business news in context, analysis with attitude

Got a lot of email yesterday about the MNB Radio piece noting that United Airlines has begun selling the privileges that formerly used to be enjoyed only by its best customers and most frequent fliers…which I suggested was a dumb idea because it reduces the efficacy of the loyalty marketing program even if it generates revenue.

One MNB user disagreed with me:

Personally I applaud this move. Why? I am probably like many Americans, I do not travel by air very often. Less than once a year. So this gives me the option of improving my experience while flying and not sitting there envious of the frequent fliers that can take advantage of the 'perks'. So, while the move may erode the value of the frequent flyer program for those individuals, in my opinion, the airline can find a way to add new value for these folks. Loyalty is important to airline, as is revenue, I believe the airline is smart enough to find a way to continue to add value and take care of all its customers.

I want to put this as gently as possible…but I categorically reject the notion that someone who flies United Airlines less than once a year ought to be treated the same way as someone who flies 100,000 miles a year. It simply doesn’t make sense. And let’s face it – there are limited ways in which to show appreciation for such loyalty, and United is now giving them away for a buck.

Companies that want to have a level playing field for all their customers, regardless of their spending levels, are making a serious mistake in my estimation. It may open the door for new customers to come in, but it also opens the door for loyal customers to leave…and it costs a lot more to get a new customer than to retain an old one.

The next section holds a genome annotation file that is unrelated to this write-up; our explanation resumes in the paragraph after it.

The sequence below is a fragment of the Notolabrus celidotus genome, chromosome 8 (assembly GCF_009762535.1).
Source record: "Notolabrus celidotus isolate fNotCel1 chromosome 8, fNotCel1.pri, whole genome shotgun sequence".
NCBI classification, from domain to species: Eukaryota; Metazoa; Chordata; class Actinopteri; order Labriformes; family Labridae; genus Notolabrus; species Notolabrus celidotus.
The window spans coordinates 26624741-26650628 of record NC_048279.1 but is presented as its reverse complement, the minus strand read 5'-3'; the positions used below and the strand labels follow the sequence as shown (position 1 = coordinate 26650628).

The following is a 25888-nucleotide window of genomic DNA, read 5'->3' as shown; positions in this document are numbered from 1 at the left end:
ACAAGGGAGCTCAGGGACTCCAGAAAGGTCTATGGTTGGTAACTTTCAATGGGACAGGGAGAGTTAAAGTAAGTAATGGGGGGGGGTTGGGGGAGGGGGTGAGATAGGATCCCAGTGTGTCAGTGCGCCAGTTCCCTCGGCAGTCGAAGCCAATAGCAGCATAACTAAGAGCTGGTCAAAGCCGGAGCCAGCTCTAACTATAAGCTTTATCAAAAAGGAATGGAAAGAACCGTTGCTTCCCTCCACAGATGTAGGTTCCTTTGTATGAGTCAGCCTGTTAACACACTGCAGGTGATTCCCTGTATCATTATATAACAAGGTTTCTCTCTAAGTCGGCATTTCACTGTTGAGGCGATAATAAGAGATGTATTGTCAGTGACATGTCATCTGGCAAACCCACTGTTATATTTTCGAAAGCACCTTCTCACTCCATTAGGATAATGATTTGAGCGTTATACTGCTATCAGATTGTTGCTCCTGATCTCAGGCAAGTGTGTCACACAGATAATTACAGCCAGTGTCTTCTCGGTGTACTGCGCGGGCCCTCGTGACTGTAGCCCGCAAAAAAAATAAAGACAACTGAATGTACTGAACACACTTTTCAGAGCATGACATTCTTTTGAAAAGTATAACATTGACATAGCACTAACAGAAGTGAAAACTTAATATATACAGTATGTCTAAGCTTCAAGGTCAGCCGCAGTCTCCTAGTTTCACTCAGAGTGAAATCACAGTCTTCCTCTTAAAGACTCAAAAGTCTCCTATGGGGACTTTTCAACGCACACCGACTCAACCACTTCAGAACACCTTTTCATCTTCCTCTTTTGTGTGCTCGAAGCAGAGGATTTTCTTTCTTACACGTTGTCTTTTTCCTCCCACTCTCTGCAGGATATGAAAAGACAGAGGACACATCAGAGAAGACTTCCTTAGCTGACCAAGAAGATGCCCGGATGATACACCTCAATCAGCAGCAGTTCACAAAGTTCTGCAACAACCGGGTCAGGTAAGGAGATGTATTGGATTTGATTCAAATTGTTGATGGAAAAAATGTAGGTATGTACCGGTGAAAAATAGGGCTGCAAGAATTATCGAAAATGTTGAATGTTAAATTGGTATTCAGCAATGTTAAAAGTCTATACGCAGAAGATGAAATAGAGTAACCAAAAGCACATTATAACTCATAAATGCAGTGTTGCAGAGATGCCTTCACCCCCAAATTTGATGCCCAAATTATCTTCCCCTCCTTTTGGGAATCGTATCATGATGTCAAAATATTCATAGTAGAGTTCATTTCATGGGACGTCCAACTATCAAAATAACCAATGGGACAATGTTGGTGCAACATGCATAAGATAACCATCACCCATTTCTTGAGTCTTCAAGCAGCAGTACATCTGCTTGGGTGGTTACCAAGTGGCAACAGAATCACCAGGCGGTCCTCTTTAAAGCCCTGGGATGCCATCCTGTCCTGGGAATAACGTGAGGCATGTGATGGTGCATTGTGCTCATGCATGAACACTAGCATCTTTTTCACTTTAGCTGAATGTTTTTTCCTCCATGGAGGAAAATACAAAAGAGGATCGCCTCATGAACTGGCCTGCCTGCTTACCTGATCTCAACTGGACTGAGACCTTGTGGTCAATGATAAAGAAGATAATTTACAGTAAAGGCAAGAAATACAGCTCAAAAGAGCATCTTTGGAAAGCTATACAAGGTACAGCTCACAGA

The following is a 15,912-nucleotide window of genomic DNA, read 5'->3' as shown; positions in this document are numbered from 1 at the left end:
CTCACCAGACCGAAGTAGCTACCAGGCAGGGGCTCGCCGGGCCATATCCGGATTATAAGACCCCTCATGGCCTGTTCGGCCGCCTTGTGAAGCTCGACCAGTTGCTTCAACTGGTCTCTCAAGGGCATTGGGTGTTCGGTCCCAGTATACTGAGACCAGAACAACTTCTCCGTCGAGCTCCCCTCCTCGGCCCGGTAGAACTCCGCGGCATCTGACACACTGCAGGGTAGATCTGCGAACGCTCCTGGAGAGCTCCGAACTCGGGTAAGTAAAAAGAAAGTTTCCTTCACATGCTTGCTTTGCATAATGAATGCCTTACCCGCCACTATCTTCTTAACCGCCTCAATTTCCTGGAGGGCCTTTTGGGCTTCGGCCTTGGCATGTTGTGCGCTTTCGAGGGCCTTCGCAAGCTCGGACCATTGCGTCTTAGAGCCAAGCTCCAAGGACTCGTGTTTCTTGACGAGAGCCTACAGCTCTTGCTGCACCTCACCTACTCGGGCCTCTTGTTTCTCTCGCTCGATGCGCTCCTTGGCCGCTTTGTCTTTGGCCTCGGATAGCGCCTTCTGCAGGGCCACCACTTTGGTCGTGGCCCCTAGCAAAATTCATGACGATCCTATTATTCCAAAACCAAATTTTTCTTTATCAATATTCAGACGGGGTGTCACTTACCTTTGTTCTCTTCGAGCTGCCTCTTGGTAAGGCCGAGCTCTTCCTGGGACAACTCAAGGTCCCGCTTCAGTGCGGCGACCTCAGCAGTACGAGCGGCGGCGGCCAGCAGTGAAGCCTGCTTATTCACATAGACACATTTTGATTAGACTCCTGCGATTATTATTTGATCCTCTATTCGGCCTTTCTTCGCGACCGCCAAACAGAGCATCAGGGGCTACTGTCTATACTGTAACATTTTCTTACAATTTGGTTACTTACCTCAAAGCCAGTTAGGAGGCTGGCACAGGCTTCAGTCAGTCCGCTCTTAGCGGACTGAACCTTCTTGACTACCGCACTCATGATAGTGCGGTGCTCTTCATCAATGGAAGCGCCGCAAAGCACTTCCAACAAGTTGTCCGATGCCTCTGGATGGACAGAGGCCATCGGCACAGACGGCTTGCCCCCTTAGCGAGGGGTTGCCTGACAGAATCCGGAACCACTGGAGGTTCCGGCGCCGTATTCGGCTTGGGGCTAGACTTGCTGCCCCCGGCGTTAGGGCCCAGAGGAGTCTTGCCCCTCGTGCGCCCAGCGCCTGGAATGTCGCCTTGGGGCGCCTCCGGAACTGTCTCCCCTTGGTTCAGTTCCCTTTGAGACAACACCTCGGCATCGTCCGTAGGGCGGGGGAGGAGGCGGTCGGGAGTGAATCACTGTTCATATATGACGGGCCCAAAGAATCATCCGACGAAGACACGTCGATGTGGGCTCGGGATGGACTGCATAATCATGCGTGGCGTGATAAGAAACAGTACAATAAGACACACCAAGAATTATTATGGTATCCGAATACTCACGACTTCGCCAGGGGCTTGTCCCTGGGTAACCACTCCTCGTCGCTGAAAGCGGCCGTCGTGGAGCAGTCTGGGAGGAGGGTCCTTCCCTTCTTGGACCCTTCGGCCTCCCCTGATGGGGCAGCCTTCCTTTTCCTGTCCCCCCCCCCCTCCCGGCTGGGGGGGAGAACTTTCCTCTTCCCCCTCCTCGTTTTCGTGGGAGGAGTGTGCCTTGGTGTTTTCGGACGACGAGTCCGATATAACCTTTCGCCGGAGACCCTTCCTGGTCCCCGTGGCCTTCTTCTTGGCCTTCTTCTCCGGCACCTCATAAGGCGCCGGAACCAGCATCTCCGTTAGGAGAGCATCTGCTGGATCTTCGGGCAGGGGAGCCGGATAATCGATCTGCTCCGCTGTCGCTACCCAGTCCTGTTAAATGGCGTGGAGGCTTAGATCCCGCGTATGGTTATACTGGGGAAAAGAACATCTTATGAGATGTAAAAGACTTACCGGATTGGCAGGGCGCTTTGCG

MNB user Paul Schlossberg agreed with me:

Thanks for pointing this out to us. Great example of how to make a commodity from a premium marketing position (the elite level earned by spending lots of money to put your seat in their seats for 50,000 miles, 100,000 miles, or even more annually). Airline fares have been a commodity for many years. Now one airline is converting their elite status to a commodity. Let's see how long it takes for the other lemmings to follow down the path to completely turning off their most loyal (and most profitable) customers. They're seeking a short-term burst of marginal revenue. They're willing to trade it for (the loss of) long-term customer relationships. This is a case of not understanding the lifetime value of a customer.

What else could they do to make flying on business an even more difficult experience? Just wait. Someone at an airline headquarters will be in a conference room in the next week or two presenting another short-term strategy to maximize revenue or minimize cost. Will this new strategy benefit their most loyal (and most profitable) customers?

I think that it is Jeff Bezos of Amazon who talks about "obsessing over your customers." The airlines (and lots of others) should pay attention to what he's saying.


BTW…I found it amusing how many people wrote in abut the fact that united now seems to be treating its best customers the same way it treats guitars…which is a testament to the power of the Internet and people’s ability to lambaste companies with which they are not happy. (If you don't know what I’m talking about, go to YouTube and search for “United Breaks Guitars,” a video that has gotten more than five million views!
KC's View: